Marion County Veterans Services is hosting a ceremony this week to honor those who were held captive and returned, as well as those who remain missing.
This year’s ceremony will be held on Friday, September 16, from 11 a.m. to 2 p.m. at the Ocala/Marion County Veterans Memorial Park, which is located at 2601 E Fort King Street in Ocala. The ceremony is free and open to the public.
Since 1979, every president has issued an annual proclamation commemorating the third Friday in September as National POW/MIA Recognition Day.
According to the Defense POW/MIA Accounting Agency, approximately 81,600 Americans are missing – from the battlefields of World War II to recent conflicts. Around 41,000 of those missing Americans are presumed lost at sea.
Across the country, observances of National POW/MIA Recognition Day are held on military installations and aboard ships, as well as in state capitals, schools, and veterans’ facilities.
Marion County Veterans Services holds this ceremony locally each year, including the traditional empty place setting on a separate table to honor our prisoners of war and missing comrades.
According to Marion County Veterans Services, careful preparations are made to ensure that the table setting and table of the POW/MIA is decorated with special significant symbols to help remember our brothers and sisters in arms:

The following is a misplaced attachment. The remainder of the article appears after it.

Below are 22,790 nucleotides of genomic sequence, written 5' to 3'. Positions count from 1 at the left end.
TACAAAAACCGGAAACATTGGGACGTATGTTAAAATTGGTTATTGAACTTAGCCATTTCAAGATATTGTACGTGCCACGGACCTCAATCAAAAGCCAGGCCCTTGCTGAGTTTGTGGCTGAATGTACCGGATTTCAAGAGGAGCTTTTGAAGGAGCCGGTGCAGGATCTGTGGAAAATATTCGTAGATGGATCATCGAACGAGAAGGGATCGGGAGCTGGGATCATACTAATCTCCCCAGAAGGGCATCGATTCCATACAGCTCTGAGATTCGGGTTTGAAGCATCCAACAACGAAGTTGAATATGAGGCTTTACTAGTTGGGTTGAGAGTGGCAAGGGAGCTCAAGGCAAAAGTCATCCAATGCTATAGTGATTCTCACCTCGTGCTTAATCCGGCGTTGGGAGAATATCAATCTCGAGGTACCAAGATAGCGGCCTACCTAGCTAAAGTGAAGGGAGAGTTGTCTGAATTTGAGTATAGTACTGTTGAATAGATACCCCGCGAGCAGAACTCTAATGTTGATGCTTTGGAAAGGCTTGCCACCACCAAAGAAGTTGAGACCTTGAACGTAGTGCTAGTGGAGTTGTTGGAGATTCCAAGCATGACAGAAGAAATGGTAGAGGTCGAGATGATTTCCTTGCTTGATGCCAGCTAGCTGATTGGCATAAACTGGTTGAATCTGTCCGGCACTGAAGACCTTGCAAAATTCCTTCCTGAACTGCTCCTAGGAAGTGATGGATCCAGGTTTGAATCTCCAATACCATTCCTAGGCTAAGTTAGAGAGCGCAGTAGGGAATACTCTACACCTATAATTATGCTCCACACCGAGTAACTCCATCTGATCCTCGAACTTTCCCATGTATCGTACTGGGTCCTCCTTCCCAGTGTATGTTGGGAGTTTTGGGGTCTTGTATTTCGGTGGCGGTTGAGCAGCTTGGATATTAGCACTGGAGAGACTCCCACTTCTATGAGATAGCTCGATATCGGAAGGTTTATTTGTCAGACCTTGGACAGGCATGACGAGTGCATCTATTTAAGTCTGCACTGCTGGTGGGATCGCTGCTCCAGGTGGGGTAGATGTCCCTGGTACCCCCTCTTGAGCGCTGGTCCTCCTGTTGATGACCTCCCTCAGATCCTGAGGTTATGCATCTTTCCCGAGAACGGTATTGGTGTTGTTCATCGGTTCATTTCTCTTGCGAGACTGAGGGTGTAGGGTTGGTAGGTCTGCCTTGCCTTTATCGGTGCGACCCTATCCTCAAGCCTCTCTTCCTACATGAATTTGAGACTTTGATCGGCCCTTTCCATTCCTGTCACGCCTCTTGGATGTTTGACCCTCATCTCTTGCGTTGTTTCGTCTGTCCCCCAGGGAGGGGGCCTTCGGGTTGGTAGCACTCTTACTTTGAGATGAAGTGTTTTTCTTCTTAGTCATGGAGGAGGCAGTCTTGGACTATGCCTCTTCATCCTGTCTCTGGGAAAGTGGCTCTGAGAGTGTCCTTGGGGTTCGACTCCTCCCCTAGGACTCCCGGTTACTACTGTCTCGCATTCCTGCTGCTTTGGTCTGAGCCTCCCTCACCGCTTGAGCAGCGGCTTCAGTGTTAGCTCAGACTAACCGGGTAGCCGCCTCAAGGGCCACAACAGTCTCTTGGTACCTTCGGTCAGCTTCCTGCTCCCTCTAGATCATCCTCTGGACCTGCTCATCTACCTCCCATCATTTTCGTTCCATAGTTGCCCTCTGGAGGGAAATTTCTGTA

- The table is small, symbolizing the frailty of one prisoner, alone against his or her suppressors.
- The tablecloth is white, symbolic of the purity of their intentions to respond to their country’s call to arms.
- The single red rose in the vase signifies the blood they may have shed in sacrifice to ensure the freedom of our country. This rose also reminds us of the family and friends of our missing comrades who keep faith while awaiting their return.
- The red ribbon on the vase represents an unyielding determination for a proper accounting of our comrades who are not among us.
- A slice of lemon on the plate reminds us of their bitter fate.
- The salt sprinkled on the plate reminds us of the countless fallen tears of families as they wait.
- The glass is inverted. They cannot toast with us at this time.
- The chair is empty. They are not here.
- The candle is reminiscent of the light of hope, which lives in our hearts, illuminating their way home, away from their captors and into the open arms of a grateful nation.
- The American Flag reminds us that many of them may never return – and have paid the supreme sacrifice to ensure our freedom.
For more information, please contact Marion County Veterans Services at 352-671-8422.